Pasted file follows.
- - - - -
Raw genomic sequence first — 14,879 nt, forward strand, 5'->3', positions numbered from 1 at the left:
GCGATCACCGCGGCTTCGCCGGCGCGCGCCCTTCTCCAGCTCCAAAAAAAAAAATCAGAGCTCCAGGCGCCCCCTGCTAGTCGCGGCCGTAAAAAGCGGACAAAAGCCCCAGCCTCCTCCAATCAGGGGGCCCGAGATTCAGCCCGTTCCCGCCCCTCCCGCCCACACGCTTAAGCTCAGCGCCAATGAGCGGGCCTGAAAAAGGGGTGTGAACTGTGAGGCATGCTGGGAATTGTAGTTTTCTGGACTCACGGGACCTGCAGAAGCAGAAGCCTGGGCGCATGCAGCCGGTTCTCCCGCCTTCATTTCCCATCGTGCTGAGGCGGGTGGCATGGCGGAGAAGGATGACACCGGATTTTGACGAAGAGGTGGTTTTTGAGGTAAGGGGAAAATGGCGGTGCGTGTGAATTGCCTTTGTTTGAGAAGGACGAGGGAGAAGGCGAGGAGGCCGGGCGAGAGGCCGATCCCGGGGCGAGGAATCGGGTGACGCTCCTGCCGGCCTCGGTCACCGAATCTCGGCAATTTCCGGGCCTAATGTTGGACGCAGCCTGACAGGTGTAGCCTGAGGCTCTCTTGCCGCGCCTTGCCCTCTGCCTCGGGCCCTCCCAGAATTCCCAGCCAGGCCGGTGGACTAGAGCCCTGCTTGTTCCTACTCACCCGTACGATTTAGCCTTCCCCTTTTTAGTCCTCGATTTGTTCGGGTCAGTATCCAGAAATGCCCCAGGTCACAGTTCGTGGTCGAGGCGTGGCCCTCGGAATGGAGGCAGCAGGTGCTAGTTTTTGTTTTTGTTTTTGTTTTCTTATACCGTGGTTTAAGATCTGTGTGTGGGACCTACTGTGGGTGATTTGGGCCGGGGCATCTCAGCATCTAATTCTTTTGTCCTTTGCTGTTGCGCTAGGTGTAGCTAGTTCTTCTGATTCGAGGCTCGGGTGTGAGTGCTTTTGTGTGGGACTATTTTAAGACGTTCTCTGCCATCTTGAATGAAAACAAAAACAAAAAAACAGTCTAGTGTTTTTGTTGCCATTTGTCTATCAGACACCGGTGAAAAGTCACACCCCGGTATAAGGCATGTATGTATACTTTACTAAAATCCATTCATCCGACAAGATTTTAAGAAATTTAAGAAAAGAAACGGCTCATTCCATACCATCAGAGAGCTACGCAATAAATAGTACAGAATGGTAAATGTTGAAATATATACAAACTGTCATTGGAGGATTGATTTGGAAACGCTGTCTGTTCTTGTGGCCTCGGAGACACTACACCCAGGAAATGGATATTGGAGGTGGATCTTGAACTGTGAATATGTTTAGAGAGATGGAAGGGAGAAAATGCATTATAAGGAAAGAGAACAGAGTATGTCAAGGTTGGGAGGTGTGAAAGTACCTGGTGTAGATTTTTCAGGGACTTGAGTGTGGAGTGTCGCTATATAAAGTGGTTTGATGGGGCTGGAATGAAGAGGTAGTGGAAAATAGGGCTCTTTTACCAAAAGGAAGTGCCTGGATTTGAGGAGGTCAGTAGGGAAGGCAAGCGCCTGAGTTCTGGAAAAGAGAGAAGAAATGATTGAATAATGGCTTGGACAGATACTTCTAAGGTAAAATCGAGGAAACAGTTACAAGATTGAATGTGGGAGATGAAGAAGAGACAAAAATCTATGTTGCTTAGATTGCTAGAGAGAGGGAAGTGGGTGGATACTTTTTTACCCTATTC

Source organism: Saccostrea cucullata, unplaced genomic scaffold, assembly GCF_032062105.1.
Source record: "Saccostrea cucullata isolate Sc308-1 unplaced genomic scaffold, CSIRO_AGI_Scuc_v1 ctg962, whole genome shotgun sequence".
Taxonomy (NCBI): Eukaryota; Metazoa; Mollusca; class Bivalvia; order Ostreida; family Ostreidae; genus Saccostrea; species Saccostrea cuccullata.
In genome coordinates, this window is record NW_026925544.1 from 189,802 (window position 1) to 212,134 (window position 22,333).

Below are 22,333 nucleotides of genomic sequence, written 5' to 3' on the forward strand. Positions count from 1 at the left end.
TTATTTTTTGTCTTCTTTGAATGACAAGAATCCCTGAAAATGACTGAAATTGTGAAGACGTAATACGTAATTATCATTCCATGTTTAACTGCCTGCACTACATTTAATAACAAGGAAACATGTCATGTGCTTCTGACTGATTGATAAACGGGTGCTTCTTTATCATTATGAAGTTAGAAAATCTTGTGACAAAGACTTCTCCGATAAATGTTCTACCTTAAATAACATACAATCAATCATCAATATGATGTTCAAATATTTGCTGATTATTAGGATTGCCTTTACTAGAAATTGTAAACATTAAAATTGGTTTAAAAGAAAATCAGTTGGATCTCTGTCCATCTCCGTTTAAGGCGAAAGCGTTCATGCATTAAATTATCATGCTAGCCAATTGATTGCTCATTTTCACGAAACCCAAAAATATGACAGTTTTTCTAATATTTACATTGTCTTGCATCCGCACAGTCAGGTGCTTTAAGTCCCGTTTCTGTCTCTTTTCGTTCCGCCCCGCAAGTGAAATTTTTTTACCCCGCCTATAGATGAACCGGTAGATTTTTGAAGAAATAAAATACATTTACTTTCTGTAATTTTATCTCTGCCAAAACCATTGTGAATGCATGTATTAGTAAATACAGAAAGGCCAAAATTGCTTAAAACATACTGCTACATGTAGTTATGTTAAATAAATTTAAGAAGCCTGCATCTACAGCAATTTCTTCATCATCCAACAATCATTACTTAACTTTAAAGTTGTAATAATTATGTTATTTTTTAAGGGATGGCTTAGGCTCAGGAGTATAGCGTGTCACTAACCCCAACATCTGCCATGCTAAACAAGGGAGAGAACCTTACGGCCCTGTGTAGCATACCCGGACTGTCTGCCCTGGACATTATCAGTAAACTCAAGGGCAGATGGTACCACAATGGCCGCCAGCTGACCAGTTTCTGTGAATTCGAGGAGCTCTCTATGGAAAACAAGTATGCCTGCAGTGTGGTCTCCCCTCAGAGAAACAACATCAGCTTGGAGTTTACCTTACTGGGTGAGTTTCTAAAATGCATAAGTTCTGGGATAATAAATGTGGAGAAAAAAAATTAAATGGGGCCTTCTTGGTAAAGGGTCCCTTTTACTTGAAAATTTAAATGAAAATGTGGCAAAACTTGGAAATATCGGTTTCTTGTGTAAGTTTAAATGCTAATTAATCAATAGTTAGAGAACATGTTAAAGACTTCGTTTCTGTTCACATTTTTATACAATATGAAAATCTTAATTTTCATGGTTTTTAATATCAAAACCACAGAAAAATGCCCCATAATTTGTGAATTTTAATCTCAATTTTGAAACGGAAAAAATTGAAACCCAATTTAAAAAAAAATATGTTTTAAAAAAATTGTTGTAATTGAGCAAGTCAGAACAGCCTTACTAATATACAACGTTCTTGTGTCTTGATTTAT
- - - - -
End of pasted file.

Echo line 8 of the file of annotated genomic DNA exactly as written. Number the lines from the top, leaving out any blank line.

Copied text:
TTATTTTTTGTCTTCTTTGAATGACAAGAATCCCTGAAAATGACTGAAATTGTGAAGACGTAATACGTAATTATCATTCCATGTTTAACTGCCTGCACTACATTTAATAACAAGGAAACATGTCATGTGCTTCTGACTGATTGATAAACGGGTGCTTCTTTATCATTATGAAGTTAGAAAATCTTGTGACAAAGACTTCTCCGATAAATGTTCTACCTTAAATAACATACAATCAATCATCAATATGATGTTCAAATATTTGCTGATTATTAGGATTGCCTTTACTAGAAATTGTAAACATTAAAATTGGTTTAAAAGAAAATCAGTTGGATCTCTGTCCATCTCCGTTTAAGGCGAAAGCGTTCATGCATTAAATTATCATGCTAGCCAATTGATTGCTCATTTTCACGAAACCCAAAAATATGACAGTTTTTCTAATATTTACATTGTCTTGCATCCGCACAGTCAGGTGCTTTAAGTCCCGTTTCTGTCTCTTTTCGTTCCGCCCCGCAAGTGAAATTTTTTTACCCCGCCTATAGATGAACCGGTAGATTTTTGAAGAAATAAAATACATTTACTTTCTGTAATTTTATCTCTGCCAAAACCATTGTGAATGCATGTATTAGTAAATACAGAAAGGCCAAAATTGCTTAAAACATACTGCTACATGTAGTTATGTTAAATAAATTTAAGAAGCCTGCATCTACAGCAATTTCTTCATCATCCAACAATCATTACTTAACTTTAAAGTTGTAATAATTATGTTATTTTTTAAGGGATGGCTTAGGCTCAGGAGTATAGCGTGTCACTAACCCCAACATCTGCCATGCTAAACAAGGGAGAGAACCTTACGGCCCTGTGTAGCATACCCGGACTGTCTGCCCTGGACATTATCAGTAAACTCAAGGGCAGATGGTACCACAATGGCCGCCAGCTGACCAGTTTCTGTGAATTCGAGGAGCTCTCTATGGAAAACAAGTATGCCTGCAGTGTGGTCTCCCCTCAGAGAAACAACATCAGCTTGGAGTTTACCTTACTGGGTGAGTTTCTAAAATGCATAAGTTCTGGGATAATAAATGTGGAGAAAAAAAATTAAATGGGGCCTTCTTGGTAAAGGGTCCCTTTTACTTGAAAATTTAAATGAAAATGTGGCAAAACTTGGAAATATCGGTTTCTTGTGTAAGTTTAAATGCTAATTAATCAATAGTTAGAGAACATGTTAAAGACTTCGTTTCTGTTCACATTTTTATACAATATGAAAATCTTAATTTTCATGGTTTTTAATATCAAAACCACAGAAAAATGCCCCATAATTTGTGAATTTTAATCTCAATTTTGAAACGGAAAAAATTGAAACCCAATTTAAAAAAAAATATGTTTTAAAAAAATTGTTGTAATTGAGCAAGTCAGAACAGCCTTACTAATATACAACGTTCTTGTGTCTTGATTTAT